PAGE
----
The Sandman HC / TP


Season of Mists (Sandman #21-28)

Release: Jul 23, 1992

Cover: Sep 1992



WriterNeil Gaiman
Cover ArtistDave McKean
PencillerMike Dringenberg, Kelley Jones
InkerGeorge Pratt, Malcolm Jones III
ColoristSteve Oliff, Daniel Vozzo
LettererTodd Klein

After binging Dead Boy Detectives last weekend, I thought I should take a quick look at the storyline that served as the point of origin for the dead boys and served as the point of origin for my reading of The Sandman.

I was aware of the series thanks to DC house ads and had read a fair amount about it – and about writer Neil Gaiman – in the comics press, and while I was intrigued, I had yet to pull the trigger until the day I decided to join the Science Fiction Book Club and saw that this volume was available. From what I’d read about the series, it seemed like any arc was a good jumping-on point, and this arc was one I’d read about, so I grabbed it.

It’s a cool and distinctive edition, with its faux leather cover and debossed details and is made even cooler by the fact that my copy is signed and sketched in by Gaiman himself:

After reading this, I was instantly hooked, and started working my way backwards and forwards to collect the rest of the series. Eventually, I would lose much of what I had after lending it out, but years later I went on to collect it all again in hardcover volumes, none of which is as cool as this one.

Anyway, the story: After a family meeting, Dream of the Endless – the titular Sandman – ventures to Hell to undo a great wrong he’d committed in the past. Upon arriving in Hell, he finds that it’s mostly empty and that Lucifer has decided to quit tormenting damned souls and kicked everyone out. Lucifer then locks all the doors and gives Dream the key.

In the waking world, chaos reigns, as all Hell has literally broken loose, and in the Dreaming, Dream’s kingdom, things aren’t much better, as the King of Dreams is descended upon by numerous entities and anthropomorphized abstract concepts, each looking to stake a claim on the piece of valuable infernal real estate Dream now possesses.

Amid all of that, we spend one issue focusing on a boarding school in England, where a boy named Charles is the sole student on campus during holiday, but he isn’t alone for long, as several dead students, faculty, and staff who had until recently been residing in Hell return to familiar grounds.

One of the returning students is a boy named Edwin who’d died nearly eighty years earlier, sacrificed to the Devil by some sadistic bullies. Those bullies also returned to the school, and took to bullying Charles. leaving him on the verge of death. As he’s dying, he and Edwin become fast friends, and when Death comes for Charles, he refuses to go, wanting to stay with Edwin. Death, who is rather frazzled by the mess Hell’s closure has caused, doesn’t have time to argue, so she leaves, which is what Charles and Edwin decide to do as well, turning their backs on the school where they died and venturing out into the wider world.

Eventually, the boys open up their own detective agency, and throughout the years have had their own series of comics, and now, after having made an appearance on Doom Patrol*, they have their own series on Netflix.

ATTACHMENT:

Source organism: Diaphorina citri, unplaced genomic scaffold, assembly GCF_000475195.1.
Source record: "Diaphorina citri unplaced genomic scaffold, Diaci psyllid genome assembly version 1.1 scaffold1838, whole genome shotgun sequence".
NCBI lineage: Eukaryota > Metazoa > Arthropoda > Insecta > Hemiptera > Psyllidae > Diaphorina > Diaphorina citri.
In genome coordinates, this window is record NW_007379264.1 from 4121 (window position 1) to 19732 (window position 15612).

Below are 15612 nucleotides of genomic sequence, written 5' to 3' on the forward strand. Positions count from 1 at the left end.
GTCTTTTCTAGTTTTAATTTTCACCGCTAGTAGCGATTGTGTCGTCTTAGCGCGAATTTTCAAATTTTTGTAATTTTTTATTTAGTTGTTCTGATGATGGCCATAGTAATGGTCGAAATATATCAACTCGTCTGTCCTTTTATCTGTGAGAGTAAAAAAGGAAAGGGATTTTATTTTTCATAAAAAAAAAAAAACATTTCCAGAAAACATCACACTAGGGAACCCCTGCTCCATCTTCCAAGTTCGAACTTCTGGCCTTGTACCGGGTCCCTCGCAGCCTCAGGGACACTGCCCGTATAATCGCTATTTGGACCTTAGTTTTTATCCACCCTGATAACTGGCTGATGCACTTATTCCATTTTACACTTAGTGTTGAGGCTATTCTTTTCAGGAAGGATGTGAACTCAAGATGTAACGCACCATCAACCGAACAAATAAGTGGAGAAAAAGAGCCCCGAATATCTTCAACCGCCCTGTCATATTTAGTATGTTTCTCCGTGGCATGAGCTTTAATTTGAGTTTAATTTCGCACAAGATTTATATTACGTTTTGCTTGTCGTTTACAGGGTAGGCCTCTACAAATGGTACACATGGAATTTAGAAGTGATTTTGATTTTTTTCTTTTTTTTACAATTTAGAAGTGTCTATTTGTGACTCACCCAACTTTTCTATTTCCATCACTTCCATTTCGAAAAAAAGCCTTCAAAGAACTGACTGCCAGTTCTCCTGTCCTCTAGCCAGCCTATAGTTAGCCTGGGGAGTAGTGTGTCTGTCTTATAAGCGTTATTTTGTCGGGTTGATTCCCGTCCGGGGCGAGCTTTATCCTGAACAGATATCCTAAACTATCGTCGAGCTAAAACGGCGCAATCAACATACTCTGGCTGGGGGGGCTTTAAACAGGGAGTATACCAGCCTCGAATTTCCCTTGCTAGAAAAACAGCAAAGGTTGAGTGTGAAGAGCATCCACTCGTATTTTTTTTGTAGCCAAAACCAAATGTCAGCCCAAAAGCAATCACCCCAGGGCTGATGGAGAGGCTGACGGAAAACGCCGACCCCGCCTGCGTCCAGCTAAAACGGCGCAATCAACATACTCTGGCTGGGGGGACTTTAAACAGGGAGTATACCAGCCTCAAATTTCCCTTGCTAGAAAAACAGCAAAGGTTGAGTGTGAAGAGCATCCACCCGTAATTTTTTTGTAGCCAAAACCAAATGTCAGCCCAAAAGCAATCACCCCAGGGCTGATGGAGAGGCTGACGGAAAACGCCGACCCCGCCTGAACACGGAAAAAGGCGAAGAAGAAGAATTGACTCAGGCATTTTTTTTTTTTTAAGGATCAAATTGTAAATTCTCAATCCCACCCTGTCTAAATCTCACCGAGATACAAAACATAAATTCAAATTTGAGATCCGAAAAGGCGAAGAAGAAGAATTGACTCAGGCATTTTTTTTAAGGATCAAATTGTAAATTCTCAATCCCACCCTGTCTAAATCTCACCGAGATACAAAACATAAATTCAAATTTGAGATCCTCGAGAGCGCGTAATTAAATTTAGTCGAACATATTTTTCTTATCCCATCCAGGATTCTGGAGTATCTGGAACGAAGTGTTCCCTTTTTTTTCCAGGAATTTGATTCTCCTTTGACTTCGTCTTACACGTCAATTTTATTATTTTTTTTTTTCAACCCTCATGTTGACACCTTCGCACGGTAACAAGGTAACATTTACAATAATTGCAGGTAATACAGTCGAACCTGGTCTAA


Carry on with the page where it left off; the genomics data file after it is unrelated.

Dead Boy Detectives is actually the second TV series to spin out of this story arc, albeit not directly, as there were multiple comics appearances in between, with the other being Lucifer. I actually find that kind of amusing, given that this storyline has not yet been adapted on the Netflix series based on the comic it’s from.

Obviously, given that it made me a fan of the comic series and of its writer, this story arc is a personal favorite, though it’s not my favorite Sandman arc – that would be Brief Lives – so I thought that at the very least it deserved the Short Box treatment, especially given that it’s somewhat topical.

I immediately found the concept, characters, and plot of this story arc as engaging as I found Jones’s depiction of Hell horrifying, and it’s long been my go-to recommendation as a starting point for anyone interested in getting into Sandman, and it’s worked as something of a gateway drug as I’ve acted as a pusher trying to get others hooked.

Assuming it gets adapted, I’m looking forward to seeing what the adaptation of this storyline will be like on the Netflix Sandman.

As for Dead Boy Detectives, while it does seem to exist in the same universe as Sandman, it has been separated out from “Season of Mists,” which makes sense, given that the timing wouldn’t work, since, as mentioned, it hasn’t been adapted yet, but still feels like kind of a shame to me. The show keeps the broad strokes of how Charles and Edwin became dead boy detectives, but the version presented on the show fell a little flat for me, lacking some of the more interesting – and horrific – elements.

But this is a post about the comic, not the show, and while I would say Dead Boy Detectives is worth watching if you feel like it, reading “Season of Mists” – and the rest of Sandman – is, in my estimation, essential.

*The Netflix series recast the leads.

Born and raised in the sparsely populated Upper Peninsula of Michigan, Jon Maki developed an enduring love for comics at an early age.

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